Iceland is expensive – especially the food and beer. But we knew that beforehand. Due to the pandemic, the prices were even lower this year than usual. There is a lot of fast food here. Self-sufficiency can make sense, but you should also refrain from comparing prices in the supermarket. Otherwise you find yourself frowning with an 80-gram pack of ham in your hand and amazed that it costs 19 euros. You can of course also eat haute cusine here – there is plenty of lamb in the restaurants and lobster – particular in the Hövn area.

Volcanoes – glaciers – mountains – waterfalls – there is an abundance of all of this here. We probably didn’t see many of the hidden sights at all.

The people in Iceland treated us with restraint, friendly but without the servile fuss that we know from other countries. They are just „Nordic dry“. If you don’t know that, you might think that Icelanders are „short-tied“. This way is not correct. The people were absolutely helpful.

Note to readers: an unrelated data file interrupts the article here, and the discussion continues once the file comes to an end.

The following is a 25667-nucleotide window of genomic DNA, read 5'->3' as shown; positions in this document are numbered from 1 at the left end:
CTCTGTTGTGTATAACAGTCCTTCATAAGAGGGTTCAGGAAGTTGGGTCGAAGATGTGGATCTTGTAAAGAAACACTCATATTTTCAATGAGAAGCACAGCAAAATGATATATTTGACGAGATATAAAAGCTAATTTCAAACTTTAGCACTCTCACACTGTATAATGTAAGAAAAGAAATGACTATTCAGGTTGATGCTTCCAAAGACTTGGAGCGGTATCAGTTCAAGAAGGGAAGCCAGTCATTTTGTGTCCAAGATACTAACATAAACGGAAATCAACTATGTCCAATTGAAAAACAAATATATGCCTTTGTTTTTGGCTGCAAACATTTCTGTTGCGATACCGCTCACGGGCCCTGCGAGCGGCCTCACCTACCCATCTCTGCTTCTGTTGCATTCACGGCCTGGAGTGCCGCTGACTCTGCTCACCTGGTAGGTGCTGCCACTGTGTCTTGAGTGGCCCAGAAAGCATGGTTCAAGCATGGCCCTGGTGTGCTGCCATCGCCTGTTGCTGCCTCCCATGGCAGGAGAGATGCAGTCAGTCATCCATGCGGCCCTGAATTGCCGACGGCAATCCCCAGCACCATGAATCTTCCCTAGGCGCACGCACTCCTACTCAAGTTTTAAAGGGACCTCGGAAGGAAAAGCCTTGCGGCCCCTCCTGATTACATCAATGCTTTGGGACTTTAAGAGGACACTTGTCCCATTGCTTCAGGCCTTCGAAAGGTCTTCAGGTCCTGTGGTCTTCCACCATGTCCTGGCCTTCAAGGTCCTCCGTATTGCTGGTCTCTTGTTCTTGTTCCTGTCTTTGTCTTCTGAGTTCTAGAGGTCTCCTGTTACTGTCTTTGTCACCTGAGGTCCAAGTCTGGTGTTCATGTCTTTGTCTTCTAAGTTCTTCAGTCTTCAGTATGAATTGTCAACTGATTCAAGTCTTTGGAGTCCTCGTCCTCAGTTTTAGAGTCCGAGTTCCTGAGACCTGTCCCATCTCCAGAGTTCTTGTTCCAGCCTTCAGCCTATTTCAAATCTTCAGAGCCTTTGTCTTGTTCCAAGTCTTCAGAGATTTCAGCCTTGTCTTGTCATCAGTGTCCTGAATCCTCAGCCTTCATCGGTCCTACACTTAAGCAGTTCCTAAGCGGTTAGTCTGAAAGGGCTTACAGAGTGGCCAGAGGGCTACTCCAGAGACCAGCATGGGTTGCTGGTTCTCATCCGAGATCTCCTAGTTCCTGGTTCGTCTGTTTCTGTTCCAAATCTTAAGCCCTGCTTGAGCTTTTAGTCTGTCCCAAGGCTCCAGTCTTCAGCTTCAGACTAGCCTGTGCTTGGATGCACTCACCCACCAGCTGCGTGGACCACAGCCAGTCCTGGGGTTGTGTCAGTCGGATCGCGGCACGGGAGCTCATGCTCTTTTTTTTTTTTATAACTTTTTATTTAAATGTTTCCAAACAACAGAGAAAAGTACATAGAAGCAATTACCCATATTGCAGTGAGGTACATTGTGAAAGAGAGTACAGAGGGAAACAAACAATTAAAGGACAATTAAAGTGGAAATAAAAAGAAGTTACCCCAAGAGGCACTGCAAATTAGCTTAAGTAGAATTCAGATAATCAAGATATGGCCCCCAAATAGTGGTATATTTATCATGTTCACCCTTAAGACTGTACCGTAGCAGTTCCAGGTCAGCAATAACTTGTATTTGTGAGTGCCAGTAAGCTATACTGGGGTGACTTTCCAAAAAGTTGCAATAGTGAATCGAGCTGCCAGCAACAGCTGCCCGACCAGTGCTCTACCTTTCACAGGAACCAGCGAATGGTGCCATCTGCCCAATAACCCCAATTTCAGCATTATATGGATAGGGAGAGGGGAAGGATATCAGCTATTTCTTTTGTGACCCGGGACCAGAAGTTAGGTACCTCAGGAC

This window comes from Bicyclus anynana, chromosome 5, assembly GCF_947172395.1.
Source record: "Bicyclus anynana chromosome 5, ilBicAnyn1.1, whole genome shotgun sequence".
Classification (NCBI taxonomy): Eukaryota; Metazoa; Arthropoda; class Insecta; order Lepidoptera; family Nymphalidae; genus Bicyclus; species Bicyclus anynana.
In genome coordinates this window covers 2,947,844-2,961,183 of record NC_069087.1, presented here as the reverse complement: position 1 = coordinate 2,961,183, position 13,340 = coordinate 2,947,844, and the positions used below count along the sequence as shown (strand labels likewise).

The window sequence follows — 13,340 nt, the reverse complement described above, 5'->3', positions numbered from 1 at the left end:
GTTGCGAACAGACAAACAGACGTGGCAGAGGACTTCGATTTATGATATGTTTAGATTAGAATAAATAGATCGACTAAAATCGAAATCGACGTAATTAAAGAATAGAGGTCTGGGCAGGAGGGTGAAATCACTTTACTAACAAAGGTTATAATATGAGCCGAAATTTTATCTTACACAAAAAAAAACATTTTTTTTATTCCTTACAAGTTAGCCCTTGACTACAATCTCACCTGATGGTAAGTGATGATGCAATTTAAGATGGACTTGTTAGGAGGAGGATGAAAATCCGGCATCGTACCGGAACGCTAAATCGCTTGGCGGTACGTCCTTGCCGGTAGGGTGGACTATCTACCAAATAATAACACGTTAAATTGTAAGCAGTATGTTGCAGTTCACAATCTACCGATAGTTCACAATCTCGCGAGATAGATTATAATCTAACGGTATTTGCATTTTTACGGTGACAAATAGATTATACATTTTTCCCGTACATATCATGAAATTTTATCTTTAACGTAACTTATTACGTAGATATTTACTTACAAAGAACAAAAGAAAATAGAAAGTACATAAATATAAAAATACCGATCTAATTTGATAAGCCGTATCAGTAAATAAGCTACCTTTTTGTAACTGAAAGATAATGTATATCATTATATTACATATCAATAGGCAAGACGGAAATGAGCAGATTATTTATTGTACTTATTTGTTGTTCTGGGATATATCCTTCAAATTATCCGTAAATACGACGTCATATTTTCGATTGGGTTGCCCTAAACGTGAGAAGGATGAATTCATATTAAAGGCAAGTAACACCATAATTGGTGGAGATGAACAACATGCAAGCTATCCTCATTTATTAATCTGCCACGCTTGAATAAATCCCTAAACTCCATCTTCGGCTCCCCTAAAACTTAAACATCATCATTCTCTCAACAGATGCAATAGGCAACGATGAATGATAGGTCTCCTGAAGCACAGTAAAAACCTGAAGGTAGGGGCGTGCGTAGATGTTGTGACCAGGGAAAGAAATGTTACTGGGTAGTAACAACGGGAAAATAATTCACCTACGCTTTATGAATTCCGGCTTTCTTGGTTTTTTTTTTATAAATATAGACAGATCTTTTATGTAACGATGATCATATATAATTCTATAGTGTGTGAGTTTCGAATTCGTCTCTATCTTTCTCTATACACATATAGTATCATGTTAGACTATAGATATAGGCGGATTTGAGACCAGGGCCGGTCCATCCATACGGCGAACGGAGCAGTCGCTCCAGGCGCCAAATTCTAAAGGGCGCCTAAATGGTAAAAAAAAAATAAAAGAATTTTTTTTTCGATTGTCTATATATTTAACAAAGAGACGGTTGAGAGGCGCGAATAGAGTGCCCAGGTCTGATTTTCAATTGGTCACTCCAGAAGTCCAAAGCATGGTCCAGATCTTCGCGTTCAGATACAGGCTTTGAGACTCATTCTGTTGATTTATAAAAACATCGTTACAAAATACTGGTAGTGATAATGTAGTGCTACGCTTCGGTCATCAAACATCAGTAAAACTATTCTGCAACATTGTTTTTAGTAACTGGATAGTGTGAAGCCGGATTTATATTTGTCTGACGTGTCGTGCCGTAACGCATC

Driving is actually fun in Iceland – even with a speed limit of mostly 90 km/h. The streets are empty, and there are seldom traffic jams in Reykjavik either. So you get to your destination very quickly and, above all, relaxed.

In any case, we want to visit Iceland again, then maybe the Westfjords in connection with a fork flight to Nuuk. This is possible from Kevlavik and is absolutely ideal.

Lessons learned

Plan more time.

No change of money – everything, really everything, can be done by credit card, even the bus ticket.

The opening times given in travel guides are seldom correct.

Apopos bus: The timetables on Sundays are not correct. Buses leave from 10 a.m., no matter what it says.

90 km / h can be enough if the roads are clear.

For f-roads you definitely need an off-road vehicle, not an SUV with alibi all-wheel drive.

You should definitely try f-roads.

There are many beautiful landscapes off the beaten path – sometimes one km off the road is enough.

Shared bathrooms are not that bad, they can be locked.

Active volcanoes should be visited at night.